Third, there are substantial differences between regulators in terms of their expertise and capacity to directly conduct alternative, objective language proficiency assessments or evaluations. For example, only a small number of regulators make use of in-person interviews as part of their overall assessment processes. While tailored approaches such as these can provide a more holistic perspective on an individual’s communications skills, they are typically more expensive to utilize. For example, a regulator would need to establish operational and evaluation protocols and ensure that evaluators were appropriately trained.
In addition, the personnel who score the clinical examinations that many regulators employ, may lack the training necessary to assess language skills. Thus, they may draw unwarranted inferences about the candidate’s language proficiency. Depending on the processes that regulators apply to their testing regimens, there may also be an enhanced risk of subjectivity or bias in language assessment that can materially impact the individual’s registration prospects.
The OFC’s Perspective
The OFC supports efforts to harmonize language tests for both immigration and registration purposes. Such an approach exists, for example, in Australia. The new framework would, ideally, enable applicants to complete a single language assessment to meet both requirements. As a way to kickstart this conversation, the OFC encourages regulators to consider whether they could rely on the IRCC’s CELPIP or IELTS test without elevating public health or safety risks.
In addition, it would be optimum if such a consolidated test could be offered to immigrants while they still remain in their home countries, where their support networks are often more robust.
The OFC also encourages regulators to design their policies so that language proficiency requirements reflect the actual competencies required to practice in the profession or trade. Our office also believes that regulators should develop proficiency standards at the national level, to enable regulatory alliances and consortiums to devote the resources necessary to support this important work.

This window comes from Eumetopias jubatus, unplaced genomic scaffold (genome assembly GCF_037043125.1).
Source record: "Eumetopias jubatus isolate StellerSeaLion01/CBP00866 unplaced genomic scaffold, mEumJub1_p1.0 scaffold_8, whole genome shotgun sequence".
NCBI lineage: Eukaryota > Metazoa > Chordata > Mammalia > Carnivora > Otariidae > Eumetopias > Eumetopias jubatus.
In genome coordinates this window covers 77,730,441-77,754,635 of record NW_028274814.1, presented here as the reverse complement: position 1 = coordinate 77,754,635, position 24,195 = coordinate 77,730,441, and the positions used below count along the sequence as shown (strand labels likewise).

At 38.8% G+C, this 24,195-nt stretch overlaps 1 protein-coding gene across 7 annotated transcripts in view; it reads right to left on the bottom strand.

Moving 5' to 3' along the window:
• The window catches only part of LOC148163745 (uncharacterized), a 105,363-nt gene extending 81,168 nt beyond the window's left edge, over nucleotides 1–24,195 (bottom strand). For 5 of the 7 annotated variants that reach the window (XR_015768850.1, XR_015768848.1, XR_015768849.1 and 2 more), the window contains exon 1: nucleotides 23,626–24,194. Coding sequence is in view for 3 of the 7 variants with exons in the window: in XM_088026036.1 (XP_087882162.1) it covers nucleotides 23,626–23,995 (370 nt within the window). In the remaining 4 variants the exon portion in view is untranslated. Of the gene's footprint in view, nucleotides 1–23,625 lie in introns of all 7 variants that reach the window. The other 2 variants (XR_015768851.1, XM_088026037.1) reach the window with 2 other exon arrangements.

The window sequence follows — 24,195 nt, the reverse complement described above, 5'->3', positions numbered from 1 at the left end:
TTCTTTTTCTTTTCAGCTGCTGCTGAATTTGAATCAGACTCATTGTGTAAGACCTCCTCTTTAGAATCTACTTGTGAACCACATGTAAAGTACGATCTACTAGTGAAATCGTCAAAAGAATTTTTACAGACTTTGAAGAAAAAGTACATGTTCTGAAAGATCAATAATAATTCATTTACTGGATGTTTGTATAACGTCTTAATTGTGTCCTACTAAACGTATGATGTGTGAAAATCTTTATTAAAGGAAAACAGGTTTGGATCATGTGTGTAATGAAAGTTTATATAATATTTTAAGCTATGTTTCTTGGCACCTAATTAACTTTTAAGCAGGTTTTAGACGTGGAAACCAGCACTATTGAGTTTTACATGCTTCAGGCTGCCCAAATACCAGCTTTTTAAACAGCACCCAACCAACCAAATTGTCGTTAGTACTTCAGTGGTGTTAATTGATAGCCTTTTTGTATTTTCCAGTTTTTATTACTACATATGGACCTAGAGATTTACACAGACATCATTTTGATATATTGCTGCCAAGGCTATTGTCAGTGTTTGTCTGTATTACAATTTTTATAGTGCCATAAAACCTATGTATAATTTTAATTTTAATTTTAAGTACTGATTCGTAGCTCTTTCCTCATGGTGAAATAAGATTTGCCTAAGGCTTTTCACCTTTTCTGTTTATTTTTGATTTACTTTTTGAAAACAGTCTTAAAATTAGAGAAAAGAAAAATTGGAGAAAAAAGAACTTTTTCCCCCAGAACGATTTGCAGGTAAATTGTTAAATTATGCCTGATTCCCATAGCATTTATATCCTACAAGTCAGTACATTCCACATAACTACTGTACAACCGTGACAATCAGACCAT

We also consider it important that regulators provide full and accurate information to applicants about the level of language competency necessary to successfully complete the English and French-language testing regimen and, where available, how applicants from different countries have fared in this process. Regulators should also specifically advise applicants whether the successful completion of the IRCC test will also meet their own licensing requirements.
In our view, the current language testing landscape has evolved based principally on a silo-based approach that favours institutional interests at the expense of internationally trained applicants. Given that the government has proposed legislative amendments which, if passed, would reduce duplicative language proficiency testing, this represents an optimal time to explore these issues.
CELPIP – Canadian English Language Proficiency Index Program
IELTS – International English Language Testing System
For more information on our organization’s mandate, please check out our internet site at https://www.fairnesscommissioner.ca or contact Zalina Dusoruth at email@example.com.